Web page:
The Scope of the President’s Pardon Power

10 Pages Posted: 29 Apr 2019

See all articles by James P. Pfiffner

James P. Pfiffner

Schar School of Policy and Government

Date Written: March 31, 2019


The text of the Constitutional provision on pardons seems straightforward: Article II, Sec. 2 provides that, the President “shall have the Power to grant Reprieves and Pardons for Offenses against the United States, except in Cases of Impeachment.” Aside from the exception for impeachment, the statement seems unqualified and plenary. And indeed, the pardon power is one of the most unquestioned powers of the president. There is no ready check or limit from the other branches, as there are with most other powers of the president. Supreme Court decisions have affirmed the president’s pardon power and protected it from congressional interference, yet the jurisprudence on pardons is not simple. This analysis examines the origins of the pardon power in Anglo-American jurisprudence, analyzes the scope of the pardon power, explores its limitations, assess its potential for abuse, and takes up the possibility of presidential self pardons.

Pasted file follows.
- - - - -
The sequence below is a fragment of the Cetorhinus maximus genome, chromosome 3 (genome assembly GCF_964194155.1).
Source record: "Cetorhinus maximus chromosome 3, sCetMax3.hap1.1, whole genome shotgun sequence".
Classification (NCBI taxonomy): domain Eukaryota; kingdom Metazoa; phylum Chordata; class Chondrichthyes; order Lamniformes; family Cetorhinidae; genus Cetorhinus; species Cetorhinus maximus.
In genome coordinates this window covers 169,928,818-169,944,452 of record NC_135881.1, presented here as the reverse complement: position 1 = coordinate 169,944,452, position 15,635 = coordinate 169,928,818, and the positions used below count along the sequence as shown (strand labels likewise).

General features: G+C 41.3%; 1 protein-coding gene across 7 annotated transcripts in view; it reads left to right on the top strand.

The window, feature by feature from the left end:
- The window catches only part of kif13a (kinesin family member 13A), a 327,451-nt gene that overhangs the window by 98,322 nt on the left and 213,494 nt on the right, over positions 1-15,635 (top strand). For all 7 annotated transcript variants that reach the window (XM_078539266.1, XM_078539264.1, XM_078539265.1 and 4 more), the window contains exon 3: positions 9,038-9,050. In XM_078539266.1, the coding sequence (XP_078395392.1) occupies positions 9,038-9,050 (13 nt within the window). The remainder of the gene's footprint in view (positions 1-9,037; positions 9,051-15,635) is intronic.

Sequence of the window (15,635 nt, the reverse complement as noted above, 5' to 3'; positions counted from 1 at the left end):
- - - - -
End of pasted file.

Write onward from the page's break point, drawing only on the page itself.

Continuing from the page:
Suggested Citation

Pfiffner, James P., The Scope of the President’s Pardon Power (March 31, 2019). Available at SSRN: or

James P. Pfiffner (Contact Author)

Schar School of Policy and Government ( email )

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